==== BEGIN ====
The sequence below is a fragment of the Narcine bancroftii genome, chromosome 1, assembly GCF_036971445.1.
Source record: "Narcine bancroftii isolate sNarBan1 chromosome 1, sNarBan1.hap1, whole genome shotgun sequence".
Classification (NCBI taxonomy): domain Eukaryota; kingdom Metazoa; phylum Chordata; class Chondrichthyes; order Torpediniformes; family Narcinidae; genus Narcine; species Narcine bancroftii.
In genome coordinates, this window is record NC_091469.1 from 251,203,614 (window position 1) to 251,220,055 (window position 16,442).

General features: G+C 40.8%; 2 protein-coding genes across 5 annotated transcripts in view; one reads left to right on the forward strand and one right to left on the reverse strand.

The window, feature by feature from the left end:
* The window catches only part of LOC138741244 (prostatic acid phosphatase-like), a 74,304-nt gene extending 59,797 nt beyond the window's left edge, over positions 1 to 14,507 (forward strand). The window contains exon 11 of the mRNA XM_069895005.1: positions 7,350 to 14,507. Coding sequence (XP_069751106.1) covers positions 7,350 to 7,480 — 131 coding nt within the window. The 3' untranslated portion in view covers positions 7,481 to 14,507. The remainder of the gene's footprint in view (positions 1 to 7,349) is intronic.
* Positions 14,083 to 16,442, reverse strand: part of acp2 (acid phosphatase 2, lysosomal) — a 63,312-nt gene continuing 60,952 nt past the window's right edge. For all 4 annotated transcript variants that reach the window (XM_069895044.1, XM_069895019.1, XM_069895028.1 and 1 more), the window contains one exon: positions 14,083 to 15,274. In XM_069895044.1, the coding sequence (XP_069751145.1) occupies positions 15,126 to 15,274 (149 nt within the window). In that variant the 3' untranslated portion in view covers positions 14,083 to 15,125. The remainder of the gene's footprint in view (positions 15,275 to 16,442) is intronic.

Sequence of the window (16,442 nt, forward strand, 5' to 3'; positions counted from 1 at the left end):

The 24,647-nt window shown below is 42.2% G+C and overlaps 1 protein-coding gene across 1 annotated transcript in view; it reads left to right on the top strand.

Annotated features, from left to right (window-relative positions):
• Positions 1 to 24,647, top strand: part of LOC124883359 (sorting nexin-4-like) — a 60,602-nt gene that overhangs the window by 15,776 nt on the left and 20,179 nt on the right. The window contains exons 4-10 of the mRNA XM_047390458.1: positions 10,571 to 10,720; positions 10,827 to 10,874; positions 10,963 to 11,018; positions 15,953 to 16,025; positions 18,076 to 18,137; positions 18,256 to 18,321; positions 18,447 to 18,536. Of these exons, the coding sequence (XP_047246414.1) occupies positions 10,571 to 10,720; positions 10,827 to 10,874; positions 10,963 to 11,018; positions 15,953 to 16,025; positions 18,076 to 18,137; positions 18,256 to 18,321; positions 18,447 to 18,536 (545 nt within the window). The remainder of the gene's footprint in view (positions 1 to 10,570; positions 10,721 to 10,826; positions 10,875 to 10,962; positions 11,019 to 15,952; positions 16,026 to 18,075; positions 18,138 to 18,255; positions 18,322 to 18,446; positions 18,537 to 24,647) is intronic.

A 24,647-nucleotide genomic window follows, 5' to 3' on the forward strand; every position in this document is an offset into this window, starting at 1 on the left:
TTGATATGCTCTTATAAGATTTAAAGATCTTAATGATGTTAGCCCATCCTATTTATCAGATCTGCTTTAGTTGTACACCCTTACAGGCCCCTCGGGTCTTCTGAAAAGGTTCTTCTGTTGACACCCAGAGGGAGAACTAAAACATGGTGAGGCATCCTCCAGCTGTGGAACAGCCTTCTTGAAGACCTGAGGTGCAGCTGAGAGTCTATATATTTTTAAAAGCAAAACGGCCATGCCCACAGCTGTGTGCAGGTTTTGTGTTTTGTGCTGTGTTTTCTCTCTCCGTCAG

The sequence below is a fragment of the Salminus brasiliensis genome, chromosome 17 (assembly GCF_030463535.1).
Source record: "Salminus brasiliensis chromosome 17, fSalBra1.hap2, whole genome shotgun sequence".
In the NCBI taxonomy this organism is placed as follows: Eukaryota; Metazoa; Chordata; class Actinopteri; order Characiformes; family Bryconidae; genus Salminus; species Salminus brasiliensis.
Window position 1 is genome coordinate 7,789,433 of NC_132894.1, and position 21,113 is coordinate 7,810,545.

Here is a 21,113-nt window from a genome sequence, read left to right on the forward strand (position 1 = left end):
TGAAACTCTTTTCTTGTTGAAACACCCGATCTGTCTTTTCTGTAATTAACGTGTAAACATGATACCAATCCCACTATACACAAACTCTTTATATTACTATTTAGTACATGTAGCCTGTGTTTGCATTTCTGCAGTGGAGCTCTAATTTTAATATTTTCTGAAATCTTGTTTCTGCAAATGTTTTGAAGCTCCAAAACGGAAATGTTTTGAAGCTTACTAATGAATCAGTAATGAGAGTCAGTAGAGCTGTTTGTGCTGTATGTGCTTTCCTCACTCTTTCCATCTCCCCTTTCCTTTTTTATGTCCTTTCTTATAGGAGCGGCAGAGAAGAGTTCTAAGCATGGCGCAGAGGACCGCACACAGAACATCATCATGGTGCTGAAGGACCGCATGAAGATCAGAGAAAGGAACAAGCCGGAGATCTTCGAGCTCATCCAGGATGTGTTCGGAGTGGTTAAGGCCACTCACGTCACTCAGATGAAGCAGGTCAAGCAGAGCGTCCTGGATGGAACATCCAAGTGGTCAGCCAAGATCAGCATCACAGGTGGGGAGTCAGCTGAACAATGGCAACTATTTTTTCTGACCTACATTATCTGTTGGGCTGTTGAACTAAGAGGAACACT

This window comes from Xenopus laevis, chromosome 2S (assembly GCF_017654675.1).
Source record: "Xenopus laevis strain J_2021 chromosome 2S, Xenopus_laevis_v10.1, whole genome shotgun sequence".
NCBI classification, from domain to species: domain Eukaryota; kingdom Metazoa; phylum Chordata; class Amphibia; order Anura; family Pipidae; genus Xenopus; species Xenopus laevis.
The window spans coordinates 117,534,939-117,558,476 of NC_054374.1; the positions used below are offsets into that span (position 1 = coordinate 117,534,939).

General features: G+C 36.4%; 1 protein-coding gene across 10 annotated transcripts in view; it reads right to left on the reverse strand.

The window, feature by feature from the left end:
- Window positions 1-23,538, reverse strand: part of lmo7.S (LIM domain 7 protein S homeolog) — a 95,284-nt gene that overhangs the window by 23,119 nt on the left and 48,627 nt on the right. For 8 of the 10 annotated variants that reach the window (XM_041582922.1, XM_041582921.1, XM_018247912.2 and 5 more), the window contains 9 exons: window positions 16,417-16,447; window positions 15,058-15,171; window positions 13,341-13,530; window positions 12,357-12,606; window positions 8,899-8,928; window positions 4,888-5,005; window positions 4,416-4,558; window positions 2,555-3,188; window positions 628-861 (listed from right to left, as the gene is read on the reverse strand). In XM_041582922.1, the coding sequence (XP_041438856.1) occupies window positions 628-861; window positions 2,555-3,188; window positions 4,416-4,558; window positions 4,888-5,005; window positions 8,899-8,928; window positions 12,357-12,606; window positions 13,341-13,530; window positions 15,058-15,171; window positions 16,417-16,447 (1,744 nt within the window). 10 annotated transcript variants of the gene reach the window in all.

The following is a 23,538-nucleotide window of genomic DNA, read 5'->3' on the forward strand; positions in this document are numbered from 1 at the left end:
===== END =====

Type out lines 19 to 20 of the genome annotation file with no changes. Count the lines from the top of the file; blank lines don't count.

Here is a 21,113-nt window from a genome sequence, read left to right on the forward strand (position 1 = left end):
TGAAACTCTTTTCTTGTTGAAACACCCGATCTGTCTTTTCTGTAATTAACGTGTAAACATGATACCAATCCCACTATACACAAACTCTTTATATTACTATTTAGTACATGTAGCCTGTGTTTGCATTTCTGCAGTGGAGCTCTAATTTTAATATTTTCTGAAATCTTGTTTCTGCAAATGTTTTGAAGCTCCAAAACGGAAATGTTTTGAAGCTTACTAATGAATCAGTAATGAGAGTCAGTAGAGCTGTTTGTGCTGTATGTGCTTTCCTCACTCTTTCCATCTCCCCTTTCCTTTTTTATGTCCTTTCTTATAGGAGCGGCAGAGAAGAGTTCTAAGCATGGCGCAGAGGACCGCACACAGAACATCATCATGGTGCTGAAGGACCGCATGAAGATCAGAGAAAGGAACAAGCCGGAGATCTTCGAGCTCATCCAGGATGTGTTCGGAGTGGTTAAGGCCACTCACGTCACTCAGATGAAGCAGGTCAAGCAGAGCGTCCTGGATGGAACATCCAAGTGGTCAGCCAAGATCAGCATCACAGGTGGGGAGTCAGCTGAACAATGGCAACTATTTTTTCTGACCTACATTATCTGTTGGGCTGTTGAACTAAGAGGAACACT